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Homeostasis

The term is most often used in the sense of biological homeostasis.

homeo- similar or same.

stasis- standing or stopping.

Multicellular organisms require a homeostatic internal environment, in order to live; many environmentalists believe this principle also applies to the external environment.

Many ecological, biological, and social systems are homeostatic. They oppose change to maintain equilibrium. If the system does not succeed in reestablishing its balance, it may ultimately lead the system to stop functioning.

Complex systems, such as a human body, must have homeostasis to maintain stability and to survive. These systems do not only have to endure to survive; they must adapt themselves and evolve to modifications of the environment.

Properties of homeostasis Homeostatic systems show several properties:

They are ultrastable; Their whole organization, internal, structural, and functional, contributes to the maintenance of equilibrium They are unpredictable (the resulting effect of a precise action often has the opposite effect to what was expected). Main examples of homeostasis in mammals are as follows:

The regulation of the amounts of water and minerals in the body. This is known as osmoregulation. This happens in the kidneys. The removal of metabolic waste. This is known as excretion. This is done by the excretory organs such as the kidneys and lungs. The regulation of body temperature. This is mainly done by the skin. The regulation of blood glucose level. This is mainly done by the liver and the insulin secreted by the pancreas.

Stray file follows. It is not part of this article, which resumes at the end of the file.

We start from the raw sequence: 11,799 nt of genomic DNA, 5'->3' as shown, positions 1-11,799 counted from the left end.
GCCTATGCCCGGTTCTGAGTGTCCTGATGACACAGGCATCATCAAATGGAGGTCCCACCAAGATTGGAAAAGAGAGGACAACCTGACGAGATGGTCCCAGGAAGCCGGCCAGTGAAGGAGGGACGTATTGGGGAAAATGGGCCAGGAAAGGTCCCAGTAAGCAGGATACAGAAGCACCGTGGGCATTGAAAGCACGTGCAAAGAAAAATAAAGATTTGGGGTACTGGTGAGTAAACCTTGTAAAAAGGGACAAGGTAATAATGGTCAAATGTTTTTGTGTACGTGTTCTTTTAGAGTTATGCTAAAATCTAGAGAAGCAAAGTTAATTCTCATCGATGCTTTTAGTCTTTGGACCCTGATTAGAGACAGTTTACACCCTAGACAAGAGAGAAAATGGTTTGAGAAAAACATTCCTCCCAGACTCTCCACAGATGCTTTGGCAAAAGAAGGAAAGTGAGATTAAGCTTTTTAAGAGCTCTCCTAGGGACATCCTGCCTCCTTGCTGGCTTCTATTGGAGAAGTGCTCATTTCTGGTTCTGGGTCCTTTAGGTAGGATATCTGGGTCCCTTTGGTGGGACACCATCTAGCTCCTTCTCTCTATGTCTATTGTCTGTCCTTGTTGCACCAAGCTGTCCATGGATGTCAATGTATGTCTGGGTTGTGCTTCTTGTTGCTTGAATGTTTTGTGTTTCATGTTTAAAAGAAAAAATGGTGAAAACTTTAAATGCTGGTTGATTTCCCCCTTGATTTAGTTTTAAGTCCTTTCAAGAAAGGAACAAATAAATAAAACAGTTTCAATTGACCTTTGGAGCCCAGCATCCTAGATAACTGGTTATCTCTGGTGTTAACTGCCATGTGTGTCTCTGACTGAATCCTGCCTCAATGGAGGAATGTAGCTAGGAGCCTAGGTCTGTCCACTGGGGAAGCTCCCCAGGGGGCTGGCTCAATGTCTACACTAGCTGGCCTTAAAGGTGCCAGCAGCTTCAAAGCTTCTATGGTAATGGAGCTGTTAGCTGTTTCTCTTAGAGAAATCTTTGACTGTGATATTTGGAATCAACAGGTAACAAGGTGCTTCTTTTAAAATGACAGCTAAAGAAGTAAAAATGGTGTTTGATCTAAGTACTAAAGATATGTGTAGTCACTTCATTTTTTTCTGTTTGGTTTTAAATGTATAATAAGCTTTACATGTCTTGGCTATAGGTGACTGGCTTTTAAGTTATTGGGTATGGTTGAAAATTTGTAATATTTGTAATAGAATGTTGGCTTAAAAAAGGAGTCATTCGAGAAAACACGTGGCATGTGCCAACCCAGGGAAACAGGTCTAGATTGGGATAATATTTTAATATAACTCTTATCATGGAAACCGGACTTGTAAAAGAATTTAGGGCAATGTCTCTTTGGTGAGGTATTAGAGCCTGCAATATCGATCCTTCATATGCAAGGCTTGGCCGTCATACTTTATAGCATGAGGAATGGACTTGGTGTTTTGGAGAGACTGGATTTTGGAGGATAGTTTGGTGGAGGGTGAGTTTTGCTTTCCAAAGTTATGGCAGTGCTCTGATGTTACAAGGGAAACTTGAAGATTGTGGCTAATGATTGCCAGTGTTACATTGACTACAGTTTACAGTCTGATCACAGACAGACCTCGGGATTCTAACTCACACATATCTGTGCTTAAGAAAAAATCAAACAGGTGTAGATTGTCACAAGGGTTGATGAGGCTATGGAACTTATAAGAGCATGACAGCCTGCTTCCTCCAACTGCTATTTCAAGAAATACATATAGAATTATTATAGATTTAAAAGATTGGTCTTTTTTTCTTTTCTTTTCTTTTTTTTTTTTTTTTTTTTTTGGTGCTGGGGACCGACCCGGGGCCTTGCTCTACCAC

Mechanisms of homeostasis: feedback Main article: Feedback

When a change of variable occurs, there are two main types of feedback to which the system reacts:

Negative feedback is a reaction in which the system responds in such a way as to reverse the direction of change. Since this tends to keep things constant, it allows the maintenance of homeostasis. For instance, when the concentration of carbon dioxide in the human body increases, the lungs are signalled to increase their activity and expel more carbon dioxide. Thermoregulation is another example of negative feedback. When body temp rises (or falls), receptors in the skin and the hypothalamus sense a change, triggering a command from the brain, which in turn effects the correct response, this case being body temp decreases.

In positive feedback, the response is to amplify the change in the variable. This has a de-stabilizing effect, so does not result in homeostasis. Positive feedback is less common in naturally occurring systems than negative feedback, but it has its applications. For example, in nerves, a threshold electric potential triggers the generation of a much larger action potential. (See also leverage points.) Blood clotting and events in childbirth are other types of positive feedback.

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